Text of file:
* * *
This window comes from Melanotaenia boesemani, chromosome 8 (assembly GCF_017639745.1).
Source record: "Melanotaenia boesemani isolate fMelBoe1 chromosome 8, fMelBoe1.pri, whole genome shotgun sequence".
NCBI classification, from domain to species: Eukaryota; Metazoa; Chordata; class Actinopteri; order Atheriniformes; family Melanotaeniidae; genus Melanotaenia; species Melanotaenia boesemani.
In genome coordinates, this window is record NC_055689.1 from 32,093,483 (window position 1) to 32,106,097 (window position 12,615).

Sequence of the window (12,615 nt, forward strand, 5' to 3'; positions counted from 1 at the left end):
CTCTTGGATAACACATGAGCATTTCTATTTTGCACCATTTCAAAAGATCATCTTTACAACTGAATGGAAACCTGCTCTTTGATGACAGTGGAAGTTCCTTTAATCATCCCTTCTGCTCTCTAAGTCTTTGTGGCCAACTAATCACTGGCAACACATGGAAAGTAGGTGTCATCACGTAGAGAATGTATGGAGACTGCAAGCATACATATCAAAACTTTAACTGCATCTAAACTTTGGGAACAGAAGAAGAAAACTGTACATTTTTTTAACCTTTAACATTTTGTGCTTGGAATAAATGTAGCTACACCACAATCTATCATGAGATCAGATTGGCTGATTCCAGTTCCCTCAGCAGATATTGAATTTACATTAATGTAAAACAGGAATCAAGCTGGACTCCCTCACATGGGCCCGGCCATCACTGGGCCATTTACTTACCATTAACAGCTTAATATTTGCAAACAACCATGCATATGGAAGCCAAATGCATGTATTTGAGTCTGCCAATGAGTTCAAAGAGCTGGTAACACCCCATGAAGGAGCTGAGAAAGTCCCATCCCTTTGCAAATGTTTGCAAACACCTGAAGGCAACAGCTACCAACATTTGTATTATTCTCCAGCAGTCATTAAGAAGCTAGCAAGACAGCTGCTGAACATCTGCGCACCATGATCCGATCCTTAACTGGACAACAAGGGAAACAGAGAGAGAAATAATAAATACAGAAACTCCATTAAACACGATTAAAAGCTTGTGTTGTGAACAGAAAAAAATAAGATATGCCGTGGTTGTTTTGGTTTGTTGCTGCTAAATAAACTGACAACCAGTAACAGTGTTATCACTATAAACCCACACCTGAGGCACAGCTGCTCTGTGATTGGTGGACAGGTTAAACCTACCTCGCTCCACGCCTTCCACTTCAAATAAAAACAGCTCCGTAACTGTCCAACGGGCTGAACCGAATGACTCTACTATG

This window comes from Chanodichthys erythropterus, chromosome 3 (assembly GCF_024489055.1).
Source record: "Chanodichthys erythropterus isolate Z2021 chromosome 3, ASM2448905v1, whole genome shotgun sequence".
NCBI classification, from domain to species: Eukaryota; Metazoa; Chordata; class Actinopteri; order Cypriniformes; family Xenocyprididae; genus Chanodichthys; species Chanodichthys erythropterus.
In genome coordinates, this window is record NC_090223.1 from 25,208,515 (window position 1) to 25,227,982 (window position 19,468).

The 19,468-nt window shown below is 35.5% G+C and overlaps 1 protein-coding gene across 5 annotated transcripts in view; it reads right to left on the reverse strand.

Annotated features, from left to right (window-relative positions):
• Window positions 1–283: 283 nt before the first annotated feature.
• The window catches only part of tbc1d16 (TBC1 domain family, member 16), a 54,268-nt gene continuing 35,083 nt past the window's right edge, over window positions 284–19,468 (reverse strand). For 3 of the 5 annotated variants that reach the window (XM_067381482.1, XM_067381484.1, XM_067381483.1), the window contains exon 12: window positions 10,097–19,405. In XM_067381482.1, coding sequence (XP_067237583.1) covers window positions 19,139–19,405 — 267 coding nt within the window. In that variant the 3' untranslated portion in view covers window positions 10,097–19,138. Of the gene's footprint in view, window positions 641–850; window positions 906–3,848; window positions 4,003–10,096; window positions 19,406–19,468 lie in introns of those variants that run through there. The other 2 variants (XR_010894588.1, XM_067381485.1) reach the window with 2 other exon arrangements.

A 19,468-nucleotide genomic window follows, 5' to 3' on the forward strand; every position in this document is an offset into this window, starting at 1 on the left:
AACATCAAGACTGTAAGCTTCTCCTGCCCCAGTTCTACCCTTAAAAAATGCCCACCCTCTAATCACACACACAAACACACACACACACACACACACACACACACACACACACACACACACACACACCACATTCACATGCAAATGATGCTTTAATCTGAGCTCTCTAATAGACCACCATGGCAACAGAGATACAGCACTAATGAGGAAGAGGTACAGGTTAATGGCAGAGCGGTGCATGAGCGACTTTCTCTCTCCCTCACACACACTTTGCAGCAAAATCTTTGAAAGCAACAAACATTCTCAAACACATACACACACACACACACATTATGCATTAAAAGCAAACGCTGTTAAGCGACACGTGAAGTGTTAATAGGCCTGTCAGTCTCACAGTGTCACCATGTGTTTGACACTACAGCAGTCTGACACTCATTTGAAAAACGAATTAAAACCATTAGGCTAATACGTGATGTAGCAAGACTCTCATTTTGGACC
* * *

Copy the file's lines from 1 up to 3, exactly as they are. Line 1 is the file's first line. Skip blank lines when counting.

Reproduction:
This window comes from Melanotaenia boesemani, chromosome 8 (assembly GCF_017639745.1).
Source record: "Melanotaenia boesemani isolate fMelBoe1 chromosome 8, fMelBoe1.pri, whole genome shotgun sequence".
NCBI classification, from domain to species: Eukaryota; Metazoa; Chordata; class Actinopteri; order Atheriniformes; family Melanotaeniidae; genus Melanotaenia; species Melanotaenia boesemani.